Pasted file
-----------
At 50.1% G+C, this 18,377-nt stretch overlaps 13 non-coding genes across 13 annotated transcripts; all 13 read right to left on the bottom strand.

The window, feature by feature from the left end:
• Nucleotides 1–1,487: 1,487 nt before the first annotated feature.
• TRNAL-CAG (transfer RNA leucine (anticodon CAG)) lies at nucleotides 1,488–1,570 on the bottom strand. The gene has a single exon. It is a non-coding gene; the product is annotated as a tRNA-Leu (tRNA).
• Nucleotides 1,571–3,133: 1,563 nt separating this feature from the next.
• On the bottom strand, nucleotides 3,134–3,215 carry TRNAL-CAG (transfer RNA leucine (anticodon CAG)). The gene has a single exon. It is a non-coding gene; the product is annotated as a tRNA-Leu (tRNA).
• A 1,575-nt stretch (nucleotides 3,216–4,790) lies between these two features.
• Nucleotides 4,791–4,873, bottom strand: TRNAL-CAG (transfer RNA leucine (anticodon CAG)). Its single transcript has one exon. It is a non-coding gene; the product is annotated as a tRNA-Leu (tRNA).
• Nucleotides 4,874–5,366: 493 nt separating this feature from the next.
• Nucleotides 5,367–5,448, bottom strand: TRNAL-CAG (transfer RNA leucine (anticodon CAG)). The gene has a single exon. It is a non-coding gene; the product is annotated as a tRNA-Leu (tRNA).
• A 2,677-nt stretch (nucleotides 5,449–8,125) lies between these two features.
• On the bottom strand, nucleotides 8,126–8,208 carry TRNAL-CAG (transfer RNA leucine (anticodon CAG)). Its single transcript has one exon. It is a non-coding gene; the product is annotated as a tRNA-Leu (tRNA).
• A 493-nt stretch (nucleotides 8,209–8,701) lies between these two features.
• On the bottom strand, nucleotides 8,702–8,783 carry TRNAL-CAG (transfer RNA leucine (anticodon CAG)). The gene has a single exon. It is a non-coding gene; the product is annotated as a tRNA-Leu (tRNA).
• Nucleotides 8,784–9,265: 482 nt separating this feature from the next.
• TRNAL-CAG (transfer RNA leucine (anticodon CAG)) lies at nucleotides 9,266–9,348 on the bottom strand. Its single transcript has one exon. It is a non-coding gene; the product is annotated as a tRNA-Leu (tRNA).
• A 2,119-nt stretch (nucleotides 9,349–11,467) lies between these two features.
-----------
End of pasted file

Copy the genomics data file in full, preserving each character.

At 50.1% G+C, this 18,377-nt stretch overlaps 13 non-coding genes across 13 annotated transcripts; all 13 read right to left on the bottom strand.

The window, feature by feature from the left end:
• Nucleotides 1–1,487: 1,487 nt before the first annotated feature.
• TRNAL-CAG (transfer RNA leucine (anticodon CAG)) lies at nucleotides 1,488–1,570 on the bottom strand. The gene has a single exon. It is a non-coding gene; the product is annotated as a tRNA-Leu (tRNA).
• Nucleotides 1,571–3,133: 1,563 nt separating this feature from the next.
• On the bottom strand, nucleotides 3,134–3,215 carry TRNAL-CAG (transfer RNA leucine (anticodon CAG)). The gene has a single exon. It is a non-coding gene; the product is annotated as a tRNA-Leu (tRNA).
• A 1,575-nt stretch (nucleotides 3,216–4,790) lies between these two features.
• Nucleotides 4,791–4,873, bottom strand: TRNAL-CAG (transfer RNA leucine (anticodon CAG)). Its single transcript has one exon. It is a non-coding gene; the product is annotated as a tRNA-Leu (tRNA).
• Nucleotides 4,874–5,366: 493 nt separating this feature from the next.
• Nucleotides 5,367–5,448, bottom strand: TRNAL-CAG (transfer RNA leucine (anticodon CAG)). The gene has a single exon. It is a non-coding gene; the product is annotated as a tRNA-Leu (tRNA).
• A 2,677-nt stretch (nucleotides 5,449–8,125) lies between these two features.
• On the bottom strand, nucleotides 8,126–8,208 carry TRNAL-CAG (transfer RNA leucine (anticodon CAG)). Its single transcript has one exon. It is a non-coding gene; the product is annotated as a tRNA-Leu (tRNA).
• A 493-nt stretch (nucleotides 8,209–8,701) lies between these two features.
• On the bottom strand, nucleotides 8,702–8,783 carry TRNAL-CAG (transfer RNA leucine (anticodon CAG)). The gene has a single exon. It is a non-coding gene; the product is annotated as a tRNA-Leu (tRNA).
• Nucleotides 8,784–9,265: 482 nt separating this feature from the next.
• TRNAL-CAG (transfer RNA leucine (anticodon CAG)) lies at nucleotides 9,266–9,348 on the bottom strand. Its single transcript has one exon. It is a non-coding gene; the product is annotated as a tRNA-Leu (tRNA).
• A 2,119-nt stretch (nucleotides 9,349–11,467) lies between these two features.